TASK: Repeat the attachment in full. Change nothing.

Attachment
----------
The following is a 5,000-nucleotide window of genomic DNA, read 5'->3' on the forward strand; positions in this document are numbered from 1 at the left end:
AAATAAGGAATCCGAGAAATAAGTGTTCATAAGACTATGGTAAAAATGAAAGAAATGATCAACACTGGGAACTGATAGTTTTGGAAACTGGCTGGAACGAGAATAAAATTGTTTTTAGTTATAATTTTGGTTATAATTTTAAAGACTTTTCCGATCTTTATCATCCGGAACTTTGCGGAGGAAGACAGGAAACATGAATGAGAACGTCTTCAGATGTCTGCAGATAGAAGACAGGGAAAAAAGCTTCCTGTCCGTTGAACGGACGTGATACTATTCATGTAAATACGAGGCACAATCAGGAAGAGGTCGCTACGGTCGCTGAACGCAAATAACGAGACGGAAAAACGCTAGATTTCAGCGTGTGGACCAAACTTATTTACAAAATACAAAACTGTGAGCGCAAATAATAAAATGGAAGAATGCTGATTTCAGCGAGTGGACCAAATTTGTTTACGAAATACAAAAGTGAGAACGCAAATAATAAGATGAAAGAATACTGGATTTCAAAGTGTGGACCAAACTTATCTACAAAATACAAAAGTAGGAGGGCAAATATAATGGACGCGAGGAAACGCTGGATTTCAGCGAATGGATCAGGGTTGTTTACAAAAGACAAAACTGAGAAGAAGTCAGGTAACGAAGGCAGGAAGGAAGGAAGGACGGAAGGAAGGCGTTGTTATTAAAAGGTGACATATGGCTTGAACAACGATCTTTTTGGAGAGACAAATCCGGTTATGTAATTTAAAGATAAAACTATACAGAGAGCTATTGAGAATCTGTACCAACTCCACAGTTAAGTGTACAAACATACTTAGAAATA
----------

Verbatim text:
The following is a 5,000-nucleotide window of genomic DNA, read 5'->3' on the forward strand; positions in this document are numbered from 1 at the left end:
AAATAAGGAATCCGAGAAATAAGTGTTCATAAGACTATGGTAAAAATGAAAGAAATGATCAACACTGGGAACTGATAGTTTTGGAAACTGGCTGGAACGAGAATAAAATTGTTTTTAGTTATAATTTTGGTTATAATTTTAAAGACTTTTCCGATCTTTATCATCCGGAACTTTGCGGAGGAAGACAGGAAACATGAATGAGAACGTCTTCAGATGTCTGCAGATAGAAGACAGGGAAAAAAGCTTCCTGTCCGTTGAACGGACGTGATACTATTCATGTAAATACGAGGCACAATCAGGAAGAGGTCGCTACGGTCGCTGAACGCAAATAACGAGACGGAAAAACGCTAGATTTCAGCGTGTGGACCAAACTTATTTACAAAATACAAAACTGTGAGCGCAAATAATAAAATGGAAGAATGCTGATTTCAGCGAGTGGACCAAATTTGTTTACGAAATACAAAAGTGAGAACGCAAATAATAAGATGAAAGAATACTGGATTTCAAAGTGTGGACCAAACTTATCTACAAAATACAAAAGTAGGAGGGCAAATATAATGGACGCGAGGAAACGCTGGATTTCAGCGAATGGATCAGGGTTGTTTACAAAAGACAAAACTGAGAAGAAGTCAGGTAACGAAGGCAGGAAGGAAGGAAGGACGGAAGGAAGGCGTTGTTATTAAAAGGTGACATATGGCTTGAACAACGATCTTTTTGGAGAGACAAATCCGGTTATGTAATTTAAAGATAAAACTATACAGAGAGCTATTGAGAATCTGTACCAACTCCACAGTTAAGTGTACAAACATACTTAGAAATA